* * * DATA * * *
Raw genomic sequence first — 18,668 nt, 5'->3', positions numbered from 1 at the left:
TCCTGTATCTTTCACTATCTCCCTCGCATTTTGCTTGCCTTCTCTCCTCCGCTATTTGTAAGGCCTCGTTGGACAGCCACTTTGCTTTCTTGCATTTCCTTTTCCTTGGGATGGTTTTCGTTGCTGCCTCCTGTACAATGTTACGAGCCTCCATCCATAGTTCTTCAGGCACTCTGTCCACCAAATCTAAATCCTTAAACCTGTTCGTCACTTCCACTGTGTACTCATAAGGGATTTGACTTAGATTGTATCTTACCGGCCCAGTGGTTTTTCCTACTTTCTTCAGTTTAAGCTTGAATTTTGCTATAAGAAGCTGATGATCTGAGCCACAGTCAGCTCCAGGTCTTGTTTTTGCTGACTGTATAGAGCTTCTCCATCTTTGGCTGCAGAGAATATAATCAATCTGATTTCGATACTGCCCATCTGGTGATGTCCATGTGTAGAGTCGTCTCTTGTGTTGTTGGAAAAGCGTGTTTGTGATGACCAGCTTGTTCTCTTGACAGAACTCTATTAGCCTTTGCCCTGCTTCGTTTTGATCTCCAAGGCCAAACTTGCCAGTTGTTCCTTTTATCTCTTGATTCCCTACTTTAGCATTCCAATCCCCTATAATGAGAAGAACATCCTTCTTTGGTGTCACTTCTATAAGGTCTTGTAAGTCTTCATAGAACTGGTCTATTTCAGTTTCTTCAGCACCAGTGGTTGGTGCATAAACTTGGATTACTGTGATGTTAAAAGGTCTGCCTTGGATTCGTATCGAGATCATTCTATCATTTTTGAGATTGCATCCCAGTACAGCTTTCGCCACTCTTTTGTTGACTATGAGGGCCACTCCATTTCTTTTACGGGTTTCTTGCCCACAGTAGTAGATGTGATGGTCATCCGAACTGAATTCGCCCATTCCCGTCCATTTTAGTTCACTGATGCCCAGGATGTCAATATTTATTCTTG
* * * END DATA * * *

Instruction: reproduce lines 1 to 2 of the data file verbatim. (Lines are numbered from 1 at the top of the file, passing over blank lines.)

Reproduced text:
Raw genomic sequence first — 18,668 nt, 5'->3', positions numbered from 1 at the left:
TCCTGTATCTTTCACTATCTCCCTCGCATTTTGCTTGCCTTCTCTCCTCCGCTATTTGTAAGGCCTCGTTGGACAGCCACTTTGCTTTCTTGCATTTCCTTTTCCTTGGGATGGTTTTCGTTGCTGCCTCCTGTACAATGTTACGAGCCTCCATCCATAGTTCTTCAGGCACTCTGTCCACCAAATCTAAATCCTTAAACCTGTTCGTCACTTCCACTGTGTACTCATAAGGGATTTGACTTAGATTGTATCTTACCGGCCCAGTGGTTTTTCCTACTTTCTTCAGTTTAAGCTTGAATTTTGCTATAAGAAGCTGATGATCTGAGCCACAGTCAGCTCCAGGTCTTGTTTTTGCTGACTGTATAGAGCTTCTCCATCTTTGGCTGCAGAGAATATAATCAATCTGATTTCGATACTGCCCATCTGGTGATGTCCATGTGTAGAGTCGTCTCTTGTGTTGTTGGAAAAGCGTGTTTGTGATGACCAGCTTGTTCTCTTGACAGAACTCTATTAGCCTTTGCCCTGCTTCGTTTTGATCTCCAAGGCCAAACTTGCCAGTTGTTCCTTTTATCTCTTGATTCCCTACTTTAGCATTCCAATCCCCTATAATGAGAAGAACATCCTTCTTTGGTGTCACTTCTATAAGGTCTTGTAAGTCTTCATAGAACTGGTCTATTTCAGTTTCTTCAGCACCAGTGGTTGGTGCATAAACTTGGATTACTGTGATGTTAAAAGGTCTGCCTTGGATTCGTATCGAGATCATTCTATCATTTTTGAGATTGCATCCCAGTACAGCTTTCGCCACTCTTTTGTTGACTATGAGGGCCACTCCATTTCTTTTACGGGTTTCTTGCCCACAGTAGTAGATGTGATGGTCATCCGAACTGAATTCGCCCATTCCCGTCCATTTTAGTTCACTGATGCCCAGGATGTCAATATTTATTCTTG